Friday, September 30, 2016

1958: "It's all in the game" by Tommy Edwards was # 1 this week

Tommy Edwards had the # 1 song this week in 1958:  'It's all in the game".    

Here is the rest of the story, as a famous person used to say:


This is the only #1 hit ever written by a US Vice President. It was composed in 1911 by then-banker Charles Gates Dawes, who became VP under Calvin Coolidge in 1925. The lyrics were added in 1951 by the Brill Building songwriter Carl Sigman, who also changed the song's name to "It's All in the Game."   (Songfacts)

I did not know that!   

"It's all in the game" is a wonderful love song.   Edwards add his voice and the result is a ballad that never gets old!




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1958: "The Rifleman" made its US TV debut

Chuck Connors used to play baseball.    In fact, he played with the Dodgers and Cubs in 1949-51.   Connors, who was 6'5 and 190 lbs, never hit much:  .238 in 67 major league games!

On this day in 1958, "The Rifleman" made its debut on US TV and an entire generation of boys like me grew up watching it.   Even now, I catch episodes on Saturday mornings over at AMC.

The show's message was simple:  right and wrong, a widowed father who was a good role model and a cast of characters that we enjoyed every week.



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Remember the ones about keeping your own doctor and troops out of Iraq?


Year eight and credibility is a huge problem for the “hope and change” man!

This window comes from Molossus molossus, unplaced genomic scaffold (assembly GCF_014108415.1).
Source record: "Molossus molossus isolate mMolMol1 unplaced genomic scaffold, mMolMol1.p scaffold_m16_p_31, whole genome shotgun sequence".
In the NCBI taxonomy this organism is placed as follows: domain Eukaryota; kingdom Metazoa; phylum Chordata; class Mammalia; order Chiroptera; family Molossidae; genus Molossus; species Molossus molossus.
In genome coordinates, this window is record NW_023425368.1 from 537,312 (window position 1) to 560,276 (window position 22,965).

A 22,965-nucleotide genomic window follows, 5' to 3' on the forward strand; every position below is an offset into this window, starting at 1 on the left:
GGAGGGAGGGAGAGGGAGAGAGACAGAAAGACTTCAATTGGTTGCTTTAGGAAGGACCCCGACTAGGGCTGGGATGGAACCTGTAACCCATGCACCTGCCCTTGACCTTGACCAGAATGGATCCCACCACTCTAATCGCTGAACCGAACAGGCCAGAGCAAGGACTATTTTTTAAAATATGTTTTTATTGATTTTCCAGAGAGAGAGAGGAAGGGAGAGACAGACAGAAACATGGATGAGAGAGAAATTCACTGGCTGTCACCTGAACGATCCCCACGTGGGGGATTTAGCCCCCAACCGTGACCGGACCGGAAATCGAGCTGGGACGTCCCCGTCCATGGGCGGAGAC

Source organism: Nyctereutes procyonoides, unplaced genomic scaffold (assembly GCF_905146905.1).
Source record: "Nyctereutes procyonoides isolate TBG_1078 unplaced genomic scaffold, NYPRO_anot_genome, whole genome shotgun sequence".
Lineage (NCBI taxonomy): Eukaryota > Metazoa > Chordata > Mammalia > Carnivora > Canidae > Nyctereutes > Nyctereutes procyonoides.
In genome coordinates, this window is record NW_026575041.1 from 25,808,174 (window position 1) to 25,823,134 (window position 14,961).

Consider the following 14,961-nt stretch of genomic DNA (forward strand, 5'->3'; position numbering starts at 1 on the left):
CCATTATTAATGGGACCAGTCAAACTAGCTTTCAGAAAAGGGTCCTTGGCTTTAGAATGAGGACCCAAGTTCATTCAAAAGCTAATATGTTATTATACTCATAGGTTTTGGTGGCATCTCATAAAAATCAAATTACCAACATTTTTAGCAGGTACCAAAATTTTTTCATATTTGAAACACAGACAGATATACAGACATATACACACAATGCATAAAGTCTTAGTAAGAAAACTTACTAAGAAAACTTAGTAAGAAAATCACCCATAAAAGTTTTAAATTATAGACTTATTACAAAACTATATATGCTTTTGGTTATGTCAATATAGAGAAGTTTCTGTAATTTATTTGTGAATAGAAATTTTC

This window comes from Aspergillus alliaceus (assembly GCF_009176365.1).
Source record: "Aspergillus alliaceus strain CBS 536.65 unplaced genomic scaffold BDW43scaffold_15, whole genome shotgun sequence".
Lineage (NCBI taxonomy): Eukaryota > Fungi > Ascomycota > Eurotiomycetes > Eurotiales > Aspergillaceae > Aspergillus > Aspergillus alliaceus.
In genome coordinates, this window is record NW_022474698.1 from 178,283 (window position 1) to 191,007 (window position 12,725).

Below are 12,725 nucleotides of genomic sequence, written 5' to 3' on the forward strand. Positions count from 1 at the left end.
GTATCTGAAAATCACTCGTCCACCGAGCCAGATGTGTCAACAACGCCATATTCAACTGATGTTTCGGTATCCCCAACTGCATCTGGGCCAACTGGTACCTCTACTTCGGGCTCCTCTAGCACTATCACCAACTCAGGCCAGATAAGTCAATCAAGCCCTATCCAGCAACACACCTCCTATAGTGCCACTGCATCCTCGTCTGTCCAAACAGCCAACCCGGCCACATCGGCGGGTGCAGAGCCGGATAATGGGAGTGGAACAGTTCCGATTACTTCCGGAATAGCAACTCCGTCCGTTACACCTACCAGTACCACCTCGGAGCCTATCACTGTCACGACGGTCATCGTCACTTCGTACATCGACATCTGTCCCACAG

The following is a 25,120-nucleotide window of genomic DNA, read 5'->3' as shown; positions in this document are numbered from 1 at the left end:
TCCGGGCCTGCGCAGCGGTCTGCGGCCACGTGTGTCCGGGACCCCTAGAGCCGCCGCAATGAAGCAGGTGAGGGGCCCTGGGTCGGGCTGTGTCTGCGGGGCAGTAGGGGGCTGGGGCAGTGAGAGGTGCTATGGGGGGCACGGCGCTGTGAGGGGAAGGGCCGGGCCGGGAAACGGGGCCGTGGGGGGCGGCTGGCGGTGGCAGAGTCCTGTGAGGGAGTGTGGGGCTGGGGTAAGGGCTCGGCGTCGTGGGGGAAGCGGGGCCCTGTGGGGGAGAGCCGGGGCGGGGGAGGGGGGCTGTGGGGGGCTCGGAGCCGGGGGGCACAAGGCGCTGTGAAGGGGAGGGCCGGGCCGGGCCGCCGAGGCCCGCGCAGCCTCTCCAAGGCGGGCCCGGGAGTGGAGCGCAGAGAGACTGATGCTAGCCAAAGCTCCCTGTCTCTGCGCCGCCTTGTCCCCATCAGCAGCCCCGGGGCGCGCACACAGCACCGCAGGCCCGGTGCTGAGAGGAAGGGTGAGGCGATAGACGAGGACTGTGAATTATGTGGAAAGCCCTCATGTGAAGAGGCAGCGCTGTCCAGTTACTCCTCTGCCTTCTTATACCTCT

We are sending more troops to Iraq, but don’t call them combat troops. Like LBJ in 1964, the Obama administration, and Clinton campaign, want you to understand that having U.S. troops in a war zone does not mean that anyone will shoot at them. I guess they will all neatly line up behind others
Year eight and credibility is a huge problem for the “hope and change” man!
We are sending more troops to Iraq, but don’t call them combat troops. Like LBJ in 1964, the Obama administration, and Clinton campaign, want you to understand that having U.S. troops in a war zone does not mean that anyone will shoot at them. I guess they will all neatly line up behind others and just watch the firefight, sort of like an Obama war video game. I just hope that the Obama fanatics read their history about Vietnam.
The irony is that we now have 5,000 troops in Iraq on the 7th anniversary of our withdrawal from Iraq. As the aforementioned articles explains, the White House claims that this is all consistent with Obama’s policy! In other words, I guess that meant to withdraw the troops, gloat about it 2012, and then put them back at the end of his second term.
Over at the ObamaCare office, the so-called “signature legislation” is in trouble. It is now apparent to anyone that the program will have to be dismantled unless the next president wants to call for a huge tax increase. Forget “single payer”. It only happens when Democrats are speaking to their partisans!
In fact, The Affordable Health Care Act is only affordable for those who are not paying for it. AHCA is also making it more difficult for people to afford it, as we see from Dan Springer:
When Health Republic Insurance of New Jersey announced recently that it’s $46 million in debt and shutting down, it became the 17th failed ObamaCare co-op since the Affordable Care Act launched three years ago.
Those failures — just six of the original 23 co-ops remain — have left hundreds of thousands of people scrambling for coverage.
Meanwhile, insurers claiming big losses are leaving some state exchanges — including Indiana University Health Plans, whose exit is expected to result in 27,000 Indiana residents losing ObamaCare plans in 2017. And companies still operating in the federal and state exchanges are raising premiums for next year.
Together, the developments are posing new challenges for Americans seeking affordable coverage, and show the highly touted overhaul of the country’s health care system is in some cases not yielding the savings President Obama once promised.